By By Carol Flickinger, RWBAHC PAOApril 13, 2011
FORT HUACHUCA, Ariz. -- One minute, a clerk, nurse or patient is focused on everyday things - rescheduling an appointment, advising a patient, waiting for a prescription. The next minute, there is a palpitable change in the atmosphere, and a cheerful ruckus down the hall intrudes on the daily clinic routine.
One hears laughter and animated voices speaking to a surprise visitor, and wonders what could generate such a wave of communal appreciation. In the middle of the group, near the floor is a compact, wiggling, tan bundle with a black face, wearing a cammo shirt and neck scarf - it's Reggie!
Reggie is the newly-licensed therapy dog at Raymond W. Bliss Army Health Center. Reggie is a pug, and he is irresistible to the staff and patients at RWBAHC. He circulates through the health center about once a week on a leash with his best friend, Dr. Craig Whitman.
Whitman explains the role of a therapy dog. "Reggie allows staff to take a moment to catch their breath and get in touch with their 'kinder, gentler side.' It is a small way to show appreciation for the work that is being performed here to assist our Soldiers and their families."
Whitman, a Ph.D. psychologist, manages the Care Provider Support Program, previously called the Provider Resiliency Program. The program is designed to promote resiliency among health care workers by allowing them to step back from the stressors of providing health care and focus on something else, to learn to take care of themselves in addition to others.
Health care professionals spend a whole career helping others all day, every day, often to the detriment of their own well-being. CPSP helps them take a break from that routine, get centered and recognize what they need to stay healthy and happy so they can continue to provide great health care services to their patients.
Whitman spent six weeks in training with Reggie. "To become a certified therapy dog, Reggie had to pass an extensive test through Therapy Dogs International. For good measure, he also passed a similar test to become a Canine Good Citizen through The American Kennel Club. Both of these tests stress that the dog is safe with strangers and other dogs, that the handler can control the dog, and that the dog will respond to commands. To teach Reggie how to be successful on these tests, we attended 6 classes of Canine Education through the Sierra Vista Parks and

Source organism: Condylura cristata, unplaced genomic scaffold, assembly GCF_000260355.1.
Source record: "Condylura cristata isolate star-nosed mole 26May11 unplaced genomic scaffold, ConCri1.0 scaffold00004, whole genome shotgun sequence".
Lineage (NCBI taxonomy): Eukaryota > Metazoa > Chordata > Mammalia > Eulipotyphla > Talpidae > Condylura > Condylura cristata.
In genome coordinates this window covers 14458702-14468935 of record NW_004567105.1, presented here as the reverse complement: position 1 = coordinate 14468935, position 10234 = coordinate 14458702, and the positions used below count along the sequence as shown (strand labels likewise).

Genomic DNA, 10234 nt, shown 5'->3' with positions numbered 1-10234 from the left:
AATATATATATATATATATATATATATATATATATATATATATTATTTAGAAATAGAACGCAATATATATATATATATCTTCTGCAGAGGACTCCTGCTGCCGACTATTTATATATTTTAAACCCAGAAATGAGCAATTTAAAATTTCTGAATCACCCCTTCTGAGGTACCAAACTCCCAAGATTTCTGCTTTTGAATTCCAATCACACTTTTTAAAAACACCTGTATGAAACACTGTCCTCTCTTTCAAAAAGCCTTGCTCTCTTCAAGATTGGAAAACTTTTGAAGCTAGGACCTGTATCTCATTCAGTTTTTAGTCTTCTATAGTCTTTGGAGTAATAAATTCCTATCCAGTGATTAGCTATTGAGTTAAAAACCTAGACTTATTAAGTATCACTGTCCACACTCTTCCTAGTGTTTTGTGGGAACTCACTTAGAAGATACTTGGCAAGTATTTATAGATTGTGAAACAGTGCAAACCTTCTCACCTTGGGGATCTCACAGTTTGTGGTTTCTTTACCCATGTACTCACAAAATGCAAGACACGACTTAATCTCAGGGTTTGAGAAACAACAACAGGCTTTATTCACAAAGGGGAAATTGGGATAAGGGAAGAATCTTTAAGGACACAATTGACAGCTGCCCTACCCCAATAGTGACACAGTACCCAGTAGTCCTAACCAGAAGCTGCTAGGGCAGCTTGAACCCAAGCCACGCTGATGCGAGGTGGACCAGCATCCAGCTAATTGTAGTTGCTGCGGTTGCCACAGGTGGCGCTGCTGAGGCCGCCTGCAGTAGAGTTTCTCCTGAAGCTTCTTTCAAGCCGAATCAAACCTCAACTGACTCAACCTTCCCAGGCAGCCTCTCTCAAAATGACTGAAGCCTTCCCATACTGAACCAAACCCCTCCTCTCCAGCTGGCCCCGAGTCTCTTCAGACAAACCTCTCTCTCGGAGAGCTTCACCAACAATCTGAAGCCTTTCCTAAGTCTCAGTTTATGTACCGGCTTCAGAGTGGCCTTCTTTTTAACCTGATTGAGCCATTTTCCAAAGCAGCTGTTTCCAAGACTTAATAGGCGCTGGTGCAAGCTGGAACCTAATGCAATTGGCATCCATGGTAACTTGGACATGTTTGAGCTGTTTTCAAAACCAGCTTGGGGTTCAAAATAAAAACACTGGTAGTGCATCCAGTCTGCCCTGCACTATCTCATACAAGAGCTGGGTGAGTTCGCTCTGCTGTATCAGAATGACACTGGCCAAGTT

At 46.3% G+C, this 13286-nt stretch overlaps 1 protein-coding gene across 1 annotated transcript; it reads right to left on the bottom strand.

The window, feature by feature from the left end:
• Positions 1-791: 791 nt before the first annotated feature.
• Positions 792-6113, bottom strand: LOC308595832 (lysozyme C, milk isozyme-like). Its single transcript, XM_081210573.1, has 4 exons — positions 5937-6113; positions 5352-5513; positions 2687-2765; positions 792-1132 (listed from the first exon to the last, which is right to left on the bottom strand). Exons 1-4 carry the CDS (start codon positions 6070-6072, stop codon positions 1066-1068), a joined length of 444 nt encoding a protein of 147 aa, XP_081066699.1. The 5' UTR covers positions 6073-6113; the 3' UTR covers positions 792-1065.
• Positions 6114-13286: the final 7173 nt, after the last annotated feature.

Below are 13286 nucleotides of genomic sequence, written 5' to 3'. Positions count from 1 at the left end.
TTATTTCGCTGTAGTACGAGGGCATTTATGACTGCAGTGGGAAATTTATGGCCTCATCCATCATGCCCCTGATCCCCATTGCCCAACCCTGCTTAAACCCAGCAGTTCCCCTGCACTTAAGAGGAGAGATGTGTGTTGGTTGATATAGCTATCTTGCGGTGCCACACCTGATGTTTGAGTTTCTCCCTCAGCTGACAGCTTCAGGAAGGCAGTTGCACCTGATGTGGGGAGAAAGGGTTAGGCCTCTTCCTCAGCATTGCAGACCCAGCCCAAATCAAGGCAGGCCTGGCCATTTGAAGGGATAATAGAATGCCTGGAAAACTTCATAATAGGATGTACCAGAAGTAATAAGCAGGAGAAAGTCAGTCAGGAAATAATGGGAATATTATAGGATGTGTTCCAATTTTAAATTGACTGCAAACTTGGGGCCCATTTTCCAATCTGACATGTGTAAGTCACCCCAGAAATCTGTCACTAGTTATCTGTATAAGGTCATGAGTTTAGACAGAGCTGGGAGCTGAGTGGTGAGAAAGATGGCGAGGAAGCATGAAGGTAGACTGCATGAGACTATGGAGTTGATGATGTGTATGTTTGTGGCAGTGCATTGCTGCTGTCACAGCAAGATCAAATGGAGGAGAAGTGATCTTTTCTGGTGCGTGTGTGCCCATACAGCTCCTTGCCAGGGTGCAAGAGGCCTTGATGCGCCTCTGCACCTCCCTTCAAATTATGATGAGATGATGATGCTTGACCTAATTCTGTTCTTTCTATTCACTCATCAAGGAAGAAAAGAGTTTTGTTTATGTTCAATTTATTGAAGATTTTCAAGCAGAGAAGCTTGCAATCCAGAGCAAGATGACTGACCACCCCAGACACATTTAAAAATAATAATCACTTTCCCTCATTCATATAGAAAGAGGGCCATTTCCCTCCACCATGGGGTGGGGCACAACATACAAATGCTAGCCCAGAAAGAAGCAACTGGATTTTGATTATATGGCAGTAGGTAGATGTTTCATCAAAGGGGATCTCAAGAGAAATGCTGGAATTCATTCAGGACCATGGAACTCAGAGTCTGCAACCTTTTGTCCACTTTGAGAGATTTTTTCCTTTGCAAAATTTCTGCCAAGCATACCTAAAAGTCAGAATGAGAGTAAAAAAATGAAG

Therapy dog training is much different than training for service dogs. "Therapy dogs are "friendly visitors," and should not be confused with assistance dogs or service dogs for the emotionally or physically disabled. Assistance dogs are trained much more extensively and may accompany their handlers into restaurants, clinics, libraries, and similar places." Reggie is only allowed into health care settings in his role as a therapy dog.
Reggie came to live with Whitman six years ago when his son wanted a pug. "It has always been my preference to have larger dogs that were rescued from the shelter. Nevertheless, my son wanted a pug, and so, Reggie came into our lives," Whitman said.
"Pugs tend to remain 'puppy-like' longer than most dogs, 2 to 3 years. They then settle into charming companions who want nothing more than to be at your side. Historically, pugs were bred for companionship by Chinese emperors and Tibetan monks. Don't expect them to respond like second-class citizens or 'dogs.' They will look at you and think things over before committing themselves - unless food is involved," he added.
Although Reggie was trained as a therapy dog this year, Whitman got Reggie as a puppy and said about the training, "What was most difficult for me was making Reggie 'perform' to earn treats and pets when I just wanted to love him. But, the dog trainer said many times that dogs feel better when they engage with you including learning obedience. His 'formal' training took six weeks, but we were always working on new lessons to reinforce them."
Reggie enjoys his weekly forays around the health center, greeting acquaintances and finding new admirers among staff and patients. For a few minutes, he intrudes on their daily routines and brings joy and laughter, then moves down the hall to cheer the next office.